A Dundee woman is hoping that her love of recycling other people’s junk can help mental health sufferers in the city.
Mandie Munro, 49, from Fintry, said she has spent the last seven years trawling skip sites and other people’s cast offs for items she can give a new lease of life to.
Mandie, who is also training to become a peer support worker in mental health services, said that her dream was to use her skills to create a group where others could benefit from working together on recycling projects.
She said: “I am passionate about recycling old things that in many instances have been thrown out.
“It is my dream to form a group where people can come together to do this and at the same time support and guide each other through mental health issues.
“I’ve been upcycling furniture and reusing items for about seven years now and have ideas for eventually having a recycling centre in Dundee to deal with landfill items and community waste.
“I want to teach my skills as a therapy and have been involved with peer support groups in Dundee before lockdown, working with people with lived experience of mental health challenges.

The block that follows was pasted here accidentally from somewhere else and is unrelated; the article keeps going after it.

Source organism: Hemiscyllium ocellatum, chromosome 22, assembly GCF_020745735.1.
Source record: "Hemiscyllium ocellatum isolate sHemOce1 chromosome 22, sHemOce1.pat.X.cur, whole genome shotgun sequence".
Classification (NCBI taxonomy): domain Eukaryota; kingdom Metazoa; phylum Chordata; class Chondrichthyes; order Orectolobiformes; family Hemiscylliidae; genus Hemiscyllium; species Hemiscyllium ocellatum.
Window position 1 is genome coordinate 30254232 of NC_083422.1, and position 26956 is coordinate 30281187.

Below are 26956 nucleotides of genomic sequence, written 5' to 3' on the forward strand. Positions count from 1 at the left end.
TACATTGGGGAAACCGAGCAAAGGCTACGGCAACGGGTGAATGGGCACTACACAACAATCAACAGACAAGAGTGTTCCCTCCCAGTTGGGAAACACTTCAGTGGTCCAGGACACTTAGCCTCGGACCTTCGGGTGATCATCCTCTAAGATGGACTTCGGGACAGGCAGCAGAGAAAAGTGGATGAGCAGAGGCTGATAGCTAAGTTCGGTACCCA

“This is huge in Dundee and I myself have lived with mental health issues due to having fibromyalgia from a young age.
“I took part in a “peer recovery” workshop in October last year and am super motivated to work with these groups to help build confidence and share skills.”
Mandie added: “I would like to find premises where people could come together to do this.
“We would then sell, for a small profit, recycled items and then plough the money back into the group.
“I would hope then that other groups could be created off the back of this and we could go on to support many more people with different issues.”
Mandie said she had spoken with Dundee City Council about retrieving items from some of the city’s skip sites and landfill centres and was in the process of trying to secure funding and premises to get the ball rolling.
She said: “Creating something beautiful out of someone else’s rubbish is very therapeutic and it is also recycling goods thrown away that are filling our landfill sites.
“Everyone has different skills so I foresee a place where everyone can work together in a bid to support and help everyone involved.”